McKay is not shy about his condemnation of Cheney. He comes out of the gates blazing, wanting his audience to know what kind of perspective they’re about to indulge (don’t forget to stay for the chippy post-credits sequence that addresses this by the liberal-conservative divide). And, quite frankly, it’s an appropriate stance. In the past decade, contemporary historians have done enough research to warrant a light lifting of the liberal gas pedal of rage on Bush and a redirected, full throttle stomp on the same pedal toward Cheney. No one in the administration is innocent, but it’s time to start popularizing who the most avaricious party truly was.
I was fortunate enough to have studied Cheney for a semester in grad school in a class about the ethics of war (of which he was the most voracious of predators), and I’m sure some of you have had the same fury-inducing privilege. For those of you in the know, the film will feel too easy to ingest, a claim that—prior to seeing it—I would’ve bet against more confidently than I would’ve bet on the Warriors winning another championship this year. I left feeling parched, wishing instead that Cheney had gotten the all-inclusive 17-hour Ken Burns documentary treatment so people actually knew how fucking terrible of a person he truly was according to his actions in office.
At the same time, I recognize that McKay does genuinely want to educate his audience, and there is no way to cram so much information into two hours. I, and clearly McKay, also recognize that as true as Cheney’s horrendous career is, the average person does not want to go to the movies for strict, sober, and heavy political education. That’s what graduate degrees are for. They want to be entertained, and McKay deserves a lot of credit for his ability to both educate and entertain an audience with cutting political criticism. Yet in all of its narrative hijinks and comedic acrobatics it only manages to be mildly impressive.
In its most outlandish attempts to entertain, there is a 1:1 ratio of hilarity and tedious excess. The performances are equally terrific and over-stylized. Shakespearean diatribes break out, the film ends abruptly in the middle, Naomi Watts reprises Margot Robbie’s role as the A-list, fourth-wall-breaking educator. But whenever you’re on the brink of the epiphany that Colin Powell is being played by an unrecognizable Tyler Perry, or that Cheney just became a glorified, high profile Halliburton lobbyist in the Bush administration, something stumps the appreciation. It’s like having a great time with a new friend until they earnestly ask you to check out their Soundcloud, or nearing an orgasm right as your partner’s pager goes off and they have to rush to work.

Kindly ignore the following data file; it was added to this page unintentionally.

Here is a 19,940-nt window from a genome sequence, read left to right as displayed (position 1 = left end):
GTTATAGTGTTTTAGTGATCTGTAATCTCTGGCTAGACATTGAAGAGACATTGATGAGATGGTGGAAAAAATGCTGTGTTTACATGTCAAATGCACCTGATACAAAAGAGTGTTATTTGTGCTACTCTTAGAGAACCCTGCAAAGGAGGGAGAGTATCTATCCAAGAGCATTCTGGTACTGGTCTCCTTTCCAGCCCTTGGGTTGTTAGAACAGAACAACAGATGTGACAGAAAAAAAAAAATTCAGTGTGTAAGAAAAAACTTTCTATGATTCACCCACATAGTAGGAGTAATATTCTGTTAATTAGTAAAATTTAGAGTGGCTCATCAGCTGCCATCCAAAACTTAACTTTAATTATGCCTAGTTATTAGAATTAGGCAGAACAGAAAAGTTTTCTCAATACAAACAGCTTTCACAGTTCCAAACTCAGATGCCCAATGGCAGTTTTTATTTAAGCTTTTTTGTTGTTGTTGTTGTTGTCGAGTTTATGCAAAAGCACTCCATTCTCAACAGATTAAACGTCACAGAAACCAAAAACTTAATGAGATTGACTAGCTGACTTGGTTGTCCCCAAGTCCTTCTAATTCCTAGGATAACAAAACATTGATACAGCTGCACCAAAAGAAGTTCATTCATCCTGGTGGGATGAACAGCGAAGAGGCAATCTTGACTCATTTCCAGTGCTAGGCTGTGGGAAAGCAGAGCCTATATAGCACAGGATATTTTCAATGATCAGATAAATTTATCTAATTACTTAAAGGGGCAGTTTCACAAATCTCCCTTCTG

For those of you who aren’t familiar with Cheney’s career, know that the film hardly scratches the surface of his military industrial complex dictatorship, international war crimes, and breaches of ethical use of political power. And not because McKay probably doesn’t want to get deeper, but because he and his team are smart about what they can get away with. At the end of the day it is truly damning of Cheney in its own fun way, and that is certainly better than nothing. At the very least, maybe it will serve for some as an introduction to Cheney’s perturbing tenure that will lead to more research.
Adam McKay is doing something rather reckless with his career. He had a cushiony position alongside Judd Apatow and Will Ferrell as co-writer and director of anything and everything Funny-or-Die-esque (Anchorman: The Legend of Ron Burgundy, Step Brothers), and he put it aside to write and direct political dramedies. What would be career suicide for most has turned out well for him so far, regardless of how Vice fares in the annals of film history (it will be forgotten). The Big Short was lauded and decorated with nominations, and as of Golden Globe Friday, Vice is looking to follow a similar trajectory. It’s certainly not his best, but it isn’t his worst either. That any party not made entirely of industry moguls and rapacious politicians would invest any effort or emotion in protesting the accountability of those in power that is at the heart of this film is sheer proof of the catastrophic nature of blind political devotion and the self-ruinous essence of partisan politics. No matter where we land politically, we should all agree that the bloodthirsty, trigger-happy, greedy, inhumane, and devilishly sly politics of Dick Cheney, and others like him (who exist in all political parties to a lesser degree), are ethically corrupt. That kind of political practice hurts us all.